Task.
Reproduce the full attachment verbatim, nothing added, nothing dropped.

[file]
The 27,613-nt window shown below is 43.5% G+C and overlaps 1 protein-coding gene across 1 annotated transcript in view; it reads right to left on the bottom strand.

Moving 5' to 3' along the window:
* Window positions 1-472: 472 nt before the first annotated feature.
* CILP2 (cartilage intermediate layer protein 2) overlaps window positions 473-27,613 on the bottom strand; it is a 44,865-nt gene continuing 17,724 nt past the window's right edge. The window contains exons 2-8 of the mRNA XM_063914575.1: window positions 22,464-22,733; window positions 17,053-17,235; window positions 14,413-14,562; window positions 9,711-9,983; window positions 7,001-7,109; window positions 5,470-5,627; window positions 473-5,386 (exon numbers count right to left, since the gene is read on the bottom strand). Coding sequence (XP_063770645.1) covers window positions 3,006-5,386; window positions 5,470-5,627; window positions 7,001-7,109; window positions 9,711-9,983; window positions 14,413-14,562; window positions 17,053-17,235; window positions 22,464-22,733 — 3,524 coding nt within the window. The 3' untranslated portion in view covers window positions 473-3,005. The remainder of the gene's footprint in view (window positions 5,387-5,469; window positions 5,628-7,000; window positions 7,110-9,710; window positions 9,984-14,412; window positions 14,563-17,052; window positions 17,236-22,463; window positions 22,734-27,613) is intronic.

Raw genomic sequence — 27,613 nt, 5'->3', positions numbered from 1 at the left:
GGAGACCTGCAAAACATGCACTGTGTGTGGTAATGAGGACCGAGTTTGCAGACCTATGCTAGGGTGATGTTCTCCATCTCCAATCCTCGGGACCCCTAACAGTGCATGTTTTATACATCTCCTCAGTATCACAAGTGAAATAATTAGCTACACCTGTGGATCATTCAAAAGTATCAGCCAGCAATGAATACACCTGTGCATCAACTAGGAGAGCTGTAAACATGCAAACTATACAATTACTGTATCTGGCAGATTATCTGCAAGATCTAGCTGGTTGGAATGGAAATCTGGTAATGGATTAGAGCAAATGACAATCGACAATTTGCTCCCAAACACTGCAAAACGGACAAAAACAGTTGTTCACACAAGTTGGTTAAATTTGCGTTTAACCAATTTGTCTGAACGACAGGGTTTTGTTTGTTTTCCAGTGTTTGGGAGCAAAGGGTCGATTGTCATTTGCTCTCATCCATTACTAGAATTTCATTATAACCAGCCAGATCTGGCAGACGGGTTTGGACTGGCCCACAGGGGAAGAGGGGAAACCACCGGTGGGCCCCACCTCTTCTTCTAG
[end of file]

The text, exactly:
The 27,613-nt window shown below is 43.5% G+C and overlaps 1 protein-coding gene across 1 annotated transcript in view; it reads right to left on the bottom strand.

Moving 5' to 3' along the window:
* Window positions 1-472: 472 nt before the first annotated feature.
* CILP2 (cartilage intermediate layer protein 2) overlaps window positions 473-27,613 on the bottom strand; it is a 44,865-nt gene continuing 17,724 nt past the window's right edge. The window contains exons 2-8 of the mRNA XM_063914575.1: window positions 22,464-22,733; window positions 17,053-17,235; window positions 14,413-14,562; window positions 9,711-9,983; window positions 7,001-7,109; window positions 5,470-5,627; window positions 473-5,386 (exon numbers count right to left, since the gene is read on the bottom strand). Coding sequence (XP_063770645.1) covers window positions 3,006-5,386; window positions 5,470-5,627; window positions 7,001-7,109; window positions 9,711-9,983; window positions 14,413-14,562; window positions 17,053-17,235; window positions 22,464-22,733 — 3,524 coding nt within the window. The 3' untranslated portion in view covers window positions 473-3,005. The remainder of the gene's footprint in view (window positions 5,387-5,469; window positions 5,628-7,000; window positions 7,110-9,710; window positions 9,984-14,412; window positions 14,563-17,052; window positions 17,236-22,463; window positions 22,734-27,613) is intronic.

Raw genomic sequence — 27,613 nt, 5'->3', positions numbered from 1 at the left:
GGAGACCTGCAAAACATGCACTGTGTGTGGTAATGAGGACCGAGTTTGCAGACCTATGCTAGGGTGATGTTCTCCATCTCCAATCCTCGGGACCCCTAACAGTGCATGTTTTATACATCTCCTCAGTATCACAAGTGAAATAATTAGCTACACCTGTGGATCATTCAAAAGTATCAGCCAGCAATGAATACACCTGTGCATCAACTAGGAGAGCTGTAAACATGCAAACTATACAATTACTGTATCTGGCAGATTATCTGCAAGATCTAGCTGGTTGGAATGGAAATCTGGTAATGGATTAGAGCAAATGACAATCGACAATTTGCTCCCAAACACTGCAAAACGGACAAAAACAGTTGTTCACACAAGTTGGTTAAATTTGCGTTTAACCAATTTGTCTGAACGACAGGGTTTTGTTTGTTTTCCAGTGTTTGGGAGCAAAGGGTCGATTGTCATTTGCTCTCATCCATTACTAGAATTTCATTATAACCAGCCAGATCTGGCAGACGGGTTTGGACTGGCCCACAGGGGAAGAGGGGAAACCACCGGTGGGCCCCACCTCTTCTTCTAG